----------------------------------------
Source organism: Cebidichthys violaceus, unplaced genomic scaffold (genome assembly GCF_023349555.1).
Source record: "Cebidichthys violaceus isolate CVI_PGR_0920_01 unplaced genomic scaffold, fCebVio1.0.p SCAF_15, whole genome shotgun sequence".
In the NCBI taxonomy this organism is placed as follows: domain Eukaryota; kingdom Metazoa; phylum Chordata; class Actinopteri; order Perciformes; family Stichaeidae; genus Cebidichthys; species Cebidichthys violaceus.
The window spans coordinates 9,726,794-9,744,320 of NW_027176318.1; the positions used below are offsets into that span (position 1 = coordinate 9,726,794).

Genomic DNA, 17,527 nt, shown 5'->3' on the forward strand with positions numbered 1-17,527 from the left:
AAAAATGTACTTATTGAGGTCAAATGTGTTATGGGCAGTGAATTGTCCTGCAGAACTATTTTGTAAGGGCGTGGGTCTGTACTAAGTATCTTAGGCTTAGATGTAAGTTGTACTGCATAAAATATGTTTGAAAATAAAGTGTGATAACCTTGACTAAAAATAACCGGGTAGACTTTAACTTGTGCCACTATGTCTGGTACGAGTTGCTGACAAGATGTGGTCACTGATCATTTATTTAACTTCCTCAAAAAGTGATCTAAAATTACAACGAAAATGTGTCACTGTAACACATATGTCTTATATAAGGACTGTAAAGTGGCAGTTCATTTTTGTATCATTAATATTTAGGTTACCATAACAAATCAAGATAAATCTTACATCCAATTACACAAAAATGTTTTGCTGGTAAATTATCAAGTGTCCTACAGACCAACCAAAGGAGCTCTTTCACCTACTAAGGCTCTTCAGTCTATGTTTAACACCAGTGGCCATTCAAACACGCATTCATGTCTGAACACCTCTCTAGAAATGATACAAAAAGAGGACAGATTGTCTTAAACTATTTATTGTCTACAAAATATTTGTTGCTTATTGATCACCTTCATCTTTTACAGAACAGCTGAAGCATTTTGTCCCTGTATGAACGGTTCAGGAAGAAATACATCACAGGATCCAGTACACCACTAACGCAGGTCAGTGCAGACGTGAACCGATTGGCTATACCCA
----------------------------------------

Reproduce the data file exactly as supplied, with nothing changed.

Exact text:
Source organism: Cebidichthys violaceus, unplaced genomic scaffold (genome assembly GCF_023349555.1).
Source record: "Cebidichthys violaceus isolate CVI_PGR_0920_01 unplaced genomic scaffold, fCebVio1.0.p SCAF_15, whole genome shotgun sequence".
In the NCBI taxonomy this organism is placed as follows: domain Eukaryota; kingdom Metazoa; phylum Chordata; class Actinopteri; order Perciformes; family Stichaeidae; genus Cebidichthys; species Cebidichthys violaceus.
The window spans coordinates 9,726,794-9,744,320 of NW_027176318.1; the positions used below are offsets into that span (position 1 = coordinate 9,726,794).

Genomic DNA, 17,527 nt, shown 5'->3' on the forward strand with positions numbered 1-17,527 from the left:
AAAAATGTACTTATTGAGGTCAAATGTGTTATGGGCAGTGAATTGTCCTGCAGAACTATTTTGTAAGGGCGTGGGTCTGTACTAAGTATCTTAGGCTTAGATGTAAGTTGTACTGCATAAAATATGTTTGAAAATAAAGTGTGATAACCTTGACTAAAAATAACCGGGTAGACTTTAACTTGTGCCACTATGTCTGGTACGAGTTGCTGACAAGATGTGGTCACTGATCATTTATTTAACTTCCTCAAAAAGTGATCTAAAATTACAACGAAAATGTGTCACTGTAACACATATGTCTTATATAAGGACTGTAAAGTGGCAGTTCATTTTTGTATCATTAATATTTAGGTTACCATAACAAATCAAGATAAATCTTACATCCAATTACACAAAAATGTTTTGCTGGTAAATTATCAAGTGTCCTACAGACCAACCAAAGGAGCTCTTTCACCTACTAAGGCTCTTCAGTCTATGTTTAACACCAGTGGCCATTCAAACACGCATTCATGTCTGAACACCTCTCTAGAAATGATACAAAAAGAGGACAGATTGTCTTAAACTATTTATTGTCTACAAAATATTTGTTGCTTATTGATCACCTTCATCTTTTACAGAACAGCTGAAGCATTTTGTCCCTGTATGAACGGTTCAGGAAGAAATACATCACAGGATCCAGTACACCACTAACGCAGGTCAGTGCAGACGTGAACCGATTGGCTATACCCA